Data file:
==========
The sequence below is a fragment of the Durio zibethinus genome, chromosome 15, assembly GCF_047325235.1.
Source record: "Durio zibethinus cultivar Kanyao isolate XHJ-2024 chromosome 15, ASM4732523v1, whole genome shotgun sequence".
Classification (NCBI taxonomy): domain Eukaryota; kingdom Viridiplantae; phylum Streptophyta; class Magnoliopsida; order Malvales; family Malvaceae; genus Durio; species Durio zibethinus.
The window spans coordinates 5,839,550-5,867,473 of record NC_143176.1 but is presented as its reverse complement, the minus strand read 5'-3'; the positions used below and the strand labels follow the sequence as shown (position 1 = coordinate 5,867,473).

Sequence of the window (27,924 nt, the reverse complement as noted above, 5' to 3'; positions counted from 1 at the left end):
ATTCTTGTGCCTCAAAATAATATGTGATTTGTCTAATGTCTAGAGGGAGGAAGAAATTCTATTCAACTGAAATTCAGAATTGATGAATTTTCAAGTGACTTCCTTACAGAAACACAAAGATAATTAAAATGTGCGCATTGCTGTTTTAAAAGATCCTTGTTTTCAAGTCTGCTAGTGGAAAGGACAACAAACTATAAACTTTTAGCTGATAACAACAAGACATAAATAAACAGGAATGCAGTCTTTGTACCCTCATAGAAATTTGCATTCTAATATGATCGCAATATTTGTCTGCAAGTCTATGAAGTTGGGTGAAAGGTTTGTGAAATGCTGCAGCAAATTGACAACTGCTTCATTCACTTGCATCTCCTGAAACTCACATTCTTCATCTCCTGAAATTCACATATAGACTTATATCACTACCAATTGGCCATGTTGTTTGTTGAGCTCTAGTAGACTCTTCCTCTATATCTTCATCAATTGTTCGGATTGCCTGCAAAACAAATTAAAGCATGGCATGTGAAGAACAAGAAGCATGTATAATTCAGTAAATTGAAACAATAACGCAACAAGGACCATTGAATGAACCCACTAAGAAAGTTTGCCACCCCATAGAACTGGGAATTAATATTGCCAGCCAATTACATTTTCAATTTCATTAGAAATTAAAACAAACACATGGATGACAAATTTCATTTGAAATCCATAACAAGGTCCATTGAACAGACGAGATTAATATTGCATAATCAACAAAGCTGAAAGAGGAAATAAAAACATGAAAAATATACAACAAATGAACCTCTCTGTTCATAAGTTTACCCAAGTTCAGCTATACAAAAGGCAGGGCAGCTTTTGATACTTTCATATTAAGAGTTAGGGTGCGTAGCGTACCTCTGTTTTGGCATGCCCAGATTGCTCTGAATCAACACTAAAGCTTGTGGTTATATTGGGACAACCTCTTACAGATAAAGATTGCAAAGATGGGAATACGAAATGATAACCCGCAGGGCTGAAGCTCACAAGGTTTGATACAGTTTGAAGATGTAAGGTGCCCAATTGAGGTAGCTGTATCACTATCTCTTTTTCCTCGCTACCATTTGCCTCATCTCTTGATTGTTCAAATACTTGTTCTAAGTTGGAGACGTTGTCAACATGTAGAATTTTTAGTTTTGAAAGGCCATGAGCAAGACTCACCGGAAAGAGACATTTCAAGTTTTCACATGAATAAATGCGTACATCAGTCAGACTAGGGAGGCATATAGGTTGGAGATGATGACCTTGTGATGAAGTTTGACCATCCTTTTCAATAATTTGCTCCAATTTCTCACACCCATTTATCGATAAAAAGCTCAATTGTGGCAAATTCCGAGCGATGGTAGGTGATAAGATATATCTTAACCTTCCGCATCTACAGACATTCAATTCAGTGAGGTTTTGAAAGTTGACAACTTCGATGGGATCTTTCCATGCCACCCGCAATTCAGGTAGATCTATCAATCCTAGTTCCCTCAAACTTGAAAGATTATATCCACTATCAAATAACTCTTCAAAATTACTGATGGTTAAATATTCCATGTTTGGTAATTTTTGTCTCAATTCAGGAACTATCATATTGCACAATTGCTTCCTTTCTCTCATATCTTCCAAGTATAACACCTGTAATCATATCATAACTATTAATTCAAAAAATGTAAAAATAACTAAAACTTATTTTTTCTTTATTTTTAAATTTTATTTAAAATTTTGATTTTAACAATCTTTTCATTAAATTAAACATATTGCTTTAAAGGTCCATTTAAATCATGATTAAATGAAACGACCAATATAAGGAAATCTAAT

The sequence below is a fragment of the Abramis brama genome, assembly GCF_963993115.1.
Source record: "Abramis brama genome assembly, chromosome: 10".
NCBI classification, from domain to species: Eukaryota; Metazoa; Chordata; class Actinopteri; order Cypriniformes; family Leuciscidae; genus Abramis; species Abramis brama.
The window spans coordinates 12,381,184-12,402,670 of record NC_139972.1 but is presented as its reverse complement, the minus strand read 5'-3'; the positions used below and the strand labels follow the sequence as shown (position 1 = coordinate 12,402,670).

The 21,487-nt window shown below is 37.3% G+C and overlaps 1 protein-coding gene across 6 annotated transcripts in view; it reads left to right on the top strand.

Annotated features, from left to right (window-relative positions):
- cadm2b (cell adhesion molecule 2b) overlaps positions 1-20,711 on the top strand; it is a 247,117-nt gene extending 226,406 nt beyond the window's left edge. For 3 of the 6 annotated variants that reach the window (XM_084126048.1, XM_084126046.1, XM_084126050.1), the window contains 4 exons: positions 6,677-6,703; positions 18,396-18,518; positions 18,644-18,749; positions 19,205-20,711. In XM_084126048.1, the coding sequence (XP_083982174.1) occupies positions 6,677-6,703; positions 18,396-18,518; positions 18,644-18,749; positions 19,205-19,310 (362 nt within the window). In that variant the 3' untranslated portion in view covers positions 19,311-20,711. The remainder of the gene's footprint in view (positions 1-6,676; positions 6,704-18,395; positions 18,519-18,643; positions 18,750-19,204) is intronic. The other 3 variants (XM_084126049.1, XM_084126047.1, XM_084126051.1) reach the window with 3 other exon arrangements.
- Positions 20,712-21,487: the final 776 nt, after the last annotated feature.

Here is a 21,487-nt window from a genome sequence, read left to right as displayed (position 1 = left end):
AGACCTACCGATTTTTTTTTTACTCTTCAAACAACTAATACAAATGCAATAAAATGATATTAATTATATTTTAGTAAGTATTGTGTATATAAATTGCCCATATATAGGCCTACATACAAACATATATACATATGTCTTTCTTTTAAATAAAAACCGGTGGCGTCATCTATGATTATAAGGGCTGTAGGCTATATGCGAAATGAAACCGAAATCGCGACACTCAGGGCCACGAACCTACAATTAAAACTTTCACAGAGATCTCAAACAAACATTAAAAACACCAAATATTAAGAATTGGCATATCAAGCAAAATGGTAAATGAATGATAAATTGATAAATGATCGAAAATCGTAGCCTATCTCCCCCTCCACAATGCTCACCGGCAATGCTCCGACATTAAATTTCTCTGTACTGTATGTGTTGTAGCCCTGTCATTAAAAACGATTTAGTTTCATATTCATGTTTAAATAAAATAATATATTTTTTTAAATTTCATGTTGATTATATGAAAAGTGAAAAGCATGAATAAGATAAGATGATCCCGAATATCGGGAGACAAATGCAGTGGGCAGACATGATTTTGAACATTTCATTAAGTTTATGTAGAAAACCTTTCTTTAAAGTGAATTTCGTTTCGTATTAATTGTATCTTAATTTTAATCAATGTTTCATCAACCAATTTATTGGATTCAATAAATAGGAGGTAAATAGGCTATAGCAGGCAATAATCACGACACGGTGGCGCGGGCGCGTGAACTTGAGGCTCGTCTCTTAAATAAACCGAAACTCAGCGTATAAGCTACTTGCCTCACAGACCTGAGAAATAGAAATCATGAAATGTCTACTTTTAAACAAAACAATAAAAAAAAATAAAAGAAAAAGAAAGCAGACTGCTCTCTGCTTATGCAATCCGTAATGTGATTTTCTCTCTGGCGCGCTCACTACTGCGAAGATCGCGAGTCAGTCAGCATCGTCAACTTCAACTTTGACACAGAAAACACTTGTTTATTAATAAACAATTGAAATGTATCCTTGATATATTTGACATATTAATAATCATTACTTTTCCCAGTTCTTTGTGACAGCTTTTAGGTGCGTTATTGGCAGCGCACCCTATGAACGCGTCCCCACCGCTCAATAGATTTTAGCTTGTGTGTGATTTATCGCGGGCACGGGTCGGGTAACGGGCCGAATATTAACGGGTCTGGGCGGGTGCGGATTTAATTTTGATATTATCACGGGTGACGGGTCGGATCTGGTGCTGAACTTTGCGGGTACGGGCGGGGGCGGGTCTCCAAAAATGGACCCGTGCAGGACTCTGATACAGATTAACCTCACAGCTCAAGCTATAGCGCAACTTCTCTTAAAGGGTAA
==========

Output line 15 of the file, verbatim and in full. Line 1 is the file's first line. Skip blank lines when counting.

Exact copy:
Here is a 21,487-nt window from a genome sequence, read left to right as displayed (position 1 = left end):